Sunday, May 29, 2011

building with natural stone



chilton limestone steps and walls- eventually on top it'll be a patio
I have a habit of biting off more than I can chew, especially when it comes to do-it-yourself handyman projects.  Because of what I do for work, and because I've seen a lot of these type of projects done, I always overestimate my abilities when it comes to yard and garden projects.

This spring's big project is a case in point.  We have had an ugly area of our backyard just off of the back of our house since we bought the place 5 and a half years ago.  It was a sort of half-ass attempt at a patio in an area way too small for anything resembling a patio.  There was a level area for 7 or 8 feet, then a steep slope with a drop of about 2 feet down to the yard.  Someone had tried to make a sitting area out of it by placing irregular yellow limesone flagging on top of the same nice rich black soil that we grow our garden crops in.



Only, when you try to build a patio on top of nice rich black soil, you get a bumper crop of weeds coming up between your flagstones.  And the flagstones tend not to stay level, even if you put them there level in the first place.

So I would have to mow the 'patio' on a pretty regular basis in the summers, trying hard not to hit the stones that had angled up over the winter; sending sparks all over the place and scaring the crap out of anyone within earshot.  I hated the 'patio', but Gita had other projects inside the house that she wanted me to work on, so remaking it had to wait.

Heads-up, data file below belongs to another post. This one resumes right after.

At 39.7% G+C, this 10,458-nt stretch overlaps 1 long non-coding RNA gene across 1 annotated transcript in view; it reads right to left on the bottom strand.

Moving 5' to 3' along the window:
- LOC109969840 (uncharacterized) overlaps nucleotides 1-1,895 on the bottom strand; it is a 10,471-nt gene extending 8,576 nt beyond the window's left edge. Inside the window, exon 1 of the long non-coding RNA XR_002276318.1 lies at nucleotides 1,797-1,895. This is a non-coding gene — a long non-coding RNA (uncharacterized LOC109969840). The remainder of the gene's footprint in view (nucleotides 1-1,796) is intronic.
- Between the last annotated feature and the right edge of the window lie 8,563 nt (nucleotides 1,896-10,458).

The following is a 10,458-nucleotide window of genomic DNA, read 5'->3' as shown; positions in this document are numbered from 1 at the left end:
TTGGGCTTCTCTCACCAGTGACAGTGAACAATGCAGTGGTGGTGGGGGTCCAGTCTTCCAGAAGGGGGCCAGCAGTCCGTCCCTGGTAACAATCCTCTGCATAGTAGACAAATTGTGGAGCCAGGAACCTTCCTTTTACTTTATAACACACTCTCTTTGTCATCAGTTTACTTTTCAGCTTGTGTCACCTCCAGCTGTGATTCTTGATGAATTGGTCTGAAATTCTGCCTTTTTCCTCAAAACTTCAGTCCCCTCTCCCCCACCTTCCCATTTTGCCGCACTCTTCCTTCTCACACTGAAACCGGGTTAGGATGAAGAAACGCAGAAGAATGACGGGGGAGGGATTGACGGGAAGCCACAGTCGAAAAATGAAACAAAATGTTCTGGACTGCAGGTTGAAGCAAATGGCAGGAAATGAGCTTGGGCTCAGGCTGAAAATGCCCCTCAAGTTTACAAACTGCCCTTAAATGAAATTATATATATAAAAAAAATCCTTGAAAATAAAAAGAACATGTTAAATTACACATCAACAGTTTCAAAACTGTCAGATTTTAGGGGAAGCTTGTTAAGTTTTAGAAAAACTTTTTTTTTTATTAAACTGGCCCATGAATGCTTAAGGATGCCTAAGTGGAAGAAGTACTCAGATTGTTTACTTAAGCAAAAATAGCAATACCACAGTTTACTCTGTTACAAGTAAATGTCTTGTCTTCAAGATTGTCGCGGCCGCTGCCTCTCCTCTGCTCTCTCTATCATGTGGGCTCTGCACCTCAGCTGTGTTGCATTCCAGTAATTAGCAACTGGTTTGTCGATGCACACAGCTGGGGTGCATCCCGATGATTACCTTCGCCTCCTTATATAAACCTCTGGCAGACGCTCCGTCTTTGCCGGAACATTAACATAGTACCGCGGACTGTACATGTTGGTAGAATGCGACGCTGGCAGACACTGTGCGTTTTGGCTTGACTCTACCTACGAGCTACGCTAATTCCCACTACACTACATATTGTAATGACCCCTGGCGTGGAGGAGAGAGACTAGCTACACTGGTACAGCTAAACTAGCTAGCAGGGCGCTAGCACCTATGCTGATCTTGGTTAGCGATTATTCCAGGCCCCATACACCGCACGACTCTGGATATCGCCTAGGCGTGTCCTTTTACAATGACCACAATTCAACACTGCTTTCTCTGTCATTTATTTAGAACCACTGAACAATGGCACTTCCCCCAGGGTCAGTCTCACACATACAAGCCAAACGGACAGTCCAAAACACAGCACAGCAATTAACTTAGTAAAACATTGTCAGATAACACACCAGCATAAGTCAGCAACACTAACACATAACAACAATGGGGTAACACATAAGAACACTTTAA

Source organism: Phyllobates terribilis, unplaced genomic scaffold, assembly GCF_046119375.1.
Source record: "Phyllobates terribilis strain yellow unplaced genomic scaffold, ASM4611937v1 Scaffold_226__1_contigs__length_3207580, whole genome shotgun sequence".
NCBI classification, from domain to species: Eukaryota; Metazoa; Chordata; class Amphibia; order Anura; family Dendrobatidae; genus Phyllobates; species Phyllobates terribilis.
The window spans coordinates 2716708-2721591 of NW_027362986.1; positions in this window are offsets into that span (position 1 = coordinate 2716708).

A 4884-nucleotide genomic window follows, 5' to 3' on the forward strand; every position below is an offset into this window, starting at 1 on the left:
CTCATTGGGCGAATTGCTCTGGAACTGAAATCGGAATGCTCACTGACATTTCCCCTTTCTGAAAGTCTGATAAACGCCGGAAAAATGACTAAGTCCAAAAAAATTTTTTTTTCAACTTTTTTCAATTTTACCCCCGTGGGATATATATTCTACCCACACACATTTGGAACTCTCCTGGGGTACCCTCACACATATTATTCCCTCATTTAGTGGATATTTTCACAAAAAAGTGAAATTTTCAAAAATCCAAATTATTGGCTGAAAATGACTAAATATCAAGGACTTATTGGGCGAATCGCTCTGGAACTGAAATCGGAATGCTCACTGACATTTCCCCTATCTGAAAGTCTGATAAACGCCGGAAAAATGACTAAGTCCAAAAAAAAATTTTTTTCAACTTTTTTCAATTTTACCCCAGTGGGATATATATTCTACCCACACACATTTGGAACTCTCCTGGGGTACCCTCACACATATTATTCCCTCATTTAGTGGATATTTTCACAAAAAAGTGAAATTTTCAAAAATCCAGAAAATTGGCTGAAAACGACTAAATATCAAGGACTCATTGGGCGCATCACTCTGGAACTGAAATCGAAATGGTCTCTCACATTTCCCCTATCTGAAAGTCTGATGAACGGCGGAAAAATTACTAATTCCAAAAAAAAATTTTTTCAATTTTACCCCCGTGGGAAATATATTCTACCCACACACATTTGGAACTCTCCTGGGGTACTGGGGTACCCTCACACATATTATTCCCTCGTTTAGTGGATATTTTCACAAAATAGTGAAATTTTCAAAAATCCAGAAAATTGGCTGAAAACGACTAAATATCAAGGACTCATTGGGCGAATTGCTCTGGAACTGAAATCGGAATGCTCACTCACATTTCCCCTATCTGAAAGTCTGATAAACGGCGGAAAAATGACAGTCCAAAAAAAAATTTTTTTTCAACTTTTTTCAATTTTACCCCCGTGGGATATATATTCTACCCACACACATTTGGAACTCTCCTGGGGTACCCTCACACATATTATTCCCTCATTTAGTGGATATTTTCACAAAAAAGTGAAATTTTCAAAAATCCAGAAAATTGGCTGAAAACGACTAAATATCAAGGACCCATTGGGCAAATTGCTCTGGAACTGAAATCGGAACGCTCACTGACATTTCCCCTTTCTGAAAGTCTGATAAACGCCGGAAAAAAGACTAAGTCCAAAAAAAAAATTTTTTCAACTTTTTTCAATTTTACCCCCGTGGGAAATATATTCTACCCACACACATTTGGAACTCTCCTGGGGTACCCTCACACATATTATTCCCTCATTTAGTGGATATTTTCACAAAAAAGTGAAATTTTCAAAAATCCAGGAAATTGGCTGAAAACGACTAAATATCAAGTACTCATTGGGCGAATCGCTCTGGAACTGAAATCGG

She did let me redo the front yard two years ago (a few photos below) so I had the chance to rip out the lawn and plant a garden and build some cool dry-laid limestone pillars.  So that satisfied me for a while. 

But last fall I was determined to attack the 'patio'.  Some time around the beginning of November, I ordered a few tons of Chilton wallstone to add to the reclaimed and somewhat irregular limestone that I had purchased from someone off of Craigslist a few months before.  I ordered some stone steps as well to complete the look, and a big pile of class 5 gravel.

And I splurged on an excavator.  I rented a 'Dingo' from a rental place in Minneapolis that delivers them for a fairly reasonable fee, and had the run of the thing for a weekend.

So I went absolutely nuts with the thing for a couple of days, tore apart the 'patio' mercilessly, graded out the soil to the best of my ability, destroyed the concrete steps which I never liked anyway and built the first tier of the stone retaining wall.

Then a few days later we had 9 inches of snow. 

I waited for it to melt-- but this was a real Minnesota winter, not one of the global warming winters we've had so many of in the last two decades.

So I waited and waited and waited.  And in the meantime our offer on a foreclosed rental property was accepted and I got a whole new DIY project to work on.

Which was fine all winter, but then it got to be spring and suddenly all the projects wanted to be done at once.  And all the work at the office suddenly started to pick up at the same time when our clients looked out their windows and said 'dang!'

So it was on Friday when the paver base arrived, one of the final things to place before installing the pavers in the patio.  The company that delivered it left it half in our driveway, half in the alley- pretty much blocking it.  I couldn't just leave it there all night because it was a dark grey, and there was a good chance that someone would run into it.

So, after a long work week, I spent Friday evening slogging wheelbarrows of paver base to the patio.  I moved somewhere between 3 and 4 tons that way, and collapsed into bed after dinner that night.  Then Saturday, I had to work on a vacant apartment at the rental place.  Today too.  Then I came home tonight and moved another ton or so of paver base.